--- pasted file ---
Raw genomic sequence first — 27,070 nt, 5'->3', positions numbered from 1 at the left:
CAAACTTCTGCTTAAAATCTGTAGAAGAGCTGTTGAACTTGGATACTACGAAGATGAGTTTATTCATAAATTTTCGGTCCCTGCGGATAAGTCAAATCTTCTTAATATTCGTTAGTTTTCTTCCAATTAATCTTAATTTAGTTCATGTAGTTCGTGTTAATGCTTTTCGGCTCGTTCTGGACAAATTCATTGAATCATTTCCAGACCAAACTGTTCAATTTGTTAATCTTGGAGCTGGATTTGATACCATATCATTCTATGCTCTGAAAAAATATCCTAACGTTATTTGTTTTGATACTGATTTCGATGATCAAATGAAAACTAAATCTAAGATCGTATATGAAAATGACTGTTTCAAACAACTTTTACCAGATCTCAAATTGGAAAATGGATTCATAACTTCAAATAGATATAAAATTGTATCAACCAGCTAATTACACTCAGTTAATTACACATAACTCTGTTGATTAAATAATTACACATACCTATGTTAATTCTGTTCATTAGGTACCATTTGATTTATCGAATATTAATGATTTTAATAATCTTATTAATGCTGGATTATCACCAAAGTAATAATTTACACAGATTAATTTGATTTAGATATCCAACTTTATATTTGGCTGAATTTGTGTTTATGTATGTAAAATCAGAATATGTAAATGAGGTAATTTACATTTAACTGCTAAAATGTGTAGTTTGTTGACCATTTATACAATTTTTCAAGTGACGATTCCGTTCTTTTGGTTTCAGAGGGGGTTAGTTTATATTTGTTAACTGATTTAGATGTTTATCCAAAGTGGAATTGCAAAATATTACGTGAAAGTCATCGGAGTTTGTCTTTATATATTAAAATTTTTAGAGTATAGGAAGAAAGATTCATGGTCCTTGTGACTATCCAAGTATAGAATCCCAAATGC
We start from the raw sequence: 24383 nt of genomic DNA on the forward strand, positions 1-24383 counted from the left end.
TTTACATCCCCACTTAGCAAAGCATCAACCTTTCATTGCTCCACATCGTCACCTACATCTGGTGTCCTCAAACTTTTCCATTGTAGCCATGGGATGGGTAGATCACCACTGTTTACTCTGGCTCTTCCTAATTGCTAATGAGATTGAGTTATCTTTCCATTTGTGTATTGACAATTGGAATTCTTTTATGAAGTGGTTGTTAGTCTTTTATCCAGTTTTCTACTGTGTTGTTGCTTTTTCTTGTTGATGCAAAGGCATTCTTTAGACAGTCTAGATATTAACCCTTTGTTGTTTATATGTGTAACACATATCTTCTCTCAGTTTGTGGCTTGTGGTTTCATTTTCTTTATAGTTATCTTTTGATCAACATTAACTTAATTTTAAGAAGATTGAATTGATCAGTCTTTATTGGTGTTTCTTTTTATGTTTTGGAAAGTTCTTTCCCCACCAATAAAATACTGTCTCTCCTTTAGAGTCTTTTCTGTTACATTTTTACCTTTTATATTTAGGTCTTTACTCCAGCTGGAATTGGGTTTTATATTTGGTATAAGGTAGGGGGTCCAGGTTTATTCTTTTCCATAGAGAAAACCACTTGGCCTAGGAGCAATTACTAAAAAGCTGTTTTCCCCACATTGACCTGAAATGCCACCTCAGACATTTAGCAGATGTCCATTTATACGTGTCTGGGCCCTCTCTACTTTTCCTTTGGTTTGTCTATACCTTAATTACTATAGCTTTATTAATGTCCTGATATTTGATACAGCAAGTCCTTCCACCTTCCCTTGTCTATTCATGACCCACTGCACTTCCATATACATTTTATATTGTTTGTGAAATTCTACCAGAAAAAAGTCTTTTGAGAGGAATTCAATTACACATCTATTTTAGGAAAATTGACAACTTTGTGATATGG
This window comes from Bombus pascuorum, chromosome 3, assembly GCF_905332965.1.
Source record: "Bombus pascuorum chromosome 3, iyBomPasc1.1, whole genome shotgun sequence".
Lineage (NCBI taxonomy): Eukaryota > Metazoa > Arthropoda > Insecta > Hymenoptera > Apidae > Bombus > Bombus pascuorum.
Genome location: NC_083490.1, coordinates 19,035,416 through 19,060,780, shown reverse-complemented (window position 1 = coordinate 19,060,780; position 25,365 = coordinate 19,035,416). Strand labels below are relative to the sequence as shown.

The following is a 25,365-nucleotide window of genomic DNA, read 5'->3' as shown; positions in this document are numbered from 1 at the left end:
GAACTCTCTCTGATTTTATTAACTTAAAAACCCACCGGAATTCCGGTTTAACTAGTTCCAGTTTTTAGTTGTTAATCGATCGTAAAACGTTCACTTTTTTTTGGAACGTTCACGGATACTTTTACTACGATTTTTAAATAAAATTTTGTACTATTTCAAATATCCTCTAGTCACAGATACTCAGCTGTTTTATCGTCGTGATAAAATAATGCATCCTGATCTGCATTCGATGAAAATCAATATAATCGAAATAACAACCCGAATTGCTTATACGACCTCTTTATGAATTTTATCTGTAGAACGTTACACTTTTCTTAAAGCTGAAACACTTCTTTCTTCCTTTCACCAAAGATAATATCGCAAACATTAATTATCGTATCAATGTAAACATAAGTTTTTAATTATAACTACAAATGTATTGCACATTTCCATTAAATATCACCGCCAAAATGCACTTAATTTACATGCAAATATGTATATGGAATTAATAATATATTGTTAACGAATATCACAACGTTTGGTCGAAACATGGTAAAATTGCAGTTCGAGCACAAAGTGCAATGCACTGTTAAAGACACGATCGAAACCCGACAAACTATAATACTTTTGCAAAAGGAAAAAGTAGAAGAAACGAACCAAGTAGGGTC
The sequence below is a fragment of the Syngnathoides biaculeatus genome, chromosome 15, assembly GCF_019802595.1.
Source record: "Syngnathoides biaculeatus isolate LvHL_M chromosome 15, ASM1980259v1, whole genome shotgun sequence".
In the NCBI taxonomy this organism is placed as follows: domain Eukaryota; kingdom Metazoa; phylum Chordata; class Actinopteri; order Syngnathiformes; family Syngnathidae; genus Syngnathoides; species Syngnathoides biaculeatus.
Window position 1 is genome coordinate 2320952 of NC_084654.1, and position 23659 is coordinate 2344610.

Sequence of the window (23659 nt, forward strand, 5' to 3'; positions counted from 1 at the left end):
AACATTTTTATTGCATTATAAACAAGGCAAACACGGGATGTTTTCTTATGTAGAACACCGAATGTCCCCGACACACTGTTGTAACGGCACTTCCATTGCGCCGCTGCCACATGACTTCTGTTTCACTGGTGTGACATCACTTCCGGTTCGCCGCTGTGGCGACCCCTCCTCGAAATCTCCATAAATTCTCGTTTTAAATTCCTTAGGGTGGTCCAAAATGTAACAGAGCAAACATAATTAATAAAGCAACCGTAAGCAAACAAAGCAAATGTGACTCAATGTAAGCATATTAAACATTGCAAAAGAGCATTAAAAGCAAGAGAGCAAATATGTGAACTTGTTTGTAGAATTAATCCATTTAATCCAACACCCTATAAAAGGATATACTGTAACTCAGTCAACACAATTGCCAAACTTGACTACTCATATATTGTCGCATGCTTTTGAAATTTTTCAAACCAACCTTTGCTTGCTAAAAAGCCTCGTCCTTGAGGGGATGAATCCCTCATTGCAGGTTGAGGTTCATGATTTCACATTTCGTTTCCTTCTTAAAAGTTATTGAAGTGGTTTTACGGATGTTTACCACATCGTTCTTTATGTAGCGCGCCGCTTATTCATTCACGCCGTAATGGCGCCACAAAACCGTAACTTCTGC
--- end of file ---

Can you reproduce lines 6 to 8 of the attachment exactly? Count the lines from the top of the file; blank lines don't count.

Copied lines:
Source record: "Bombus pascuorum chromosome 3, iyBomPasc1.1, whole genome shotgun sequence".
Lineage (NCBI taxonomy): Eukaryota > Metazoa > Arthropoda > Insecta > Hymenoptera > Apidae > Bombus > Bombus pascuorum.
Genome location: NC_083490.1, coordinates 19,035,416 through 19,060,780, shown reverse-complemented (window position 1 = coordinate 19,060,780; position 25,365 = coordinate 19,035,416). Strand labels below are relative to the sequence as shown.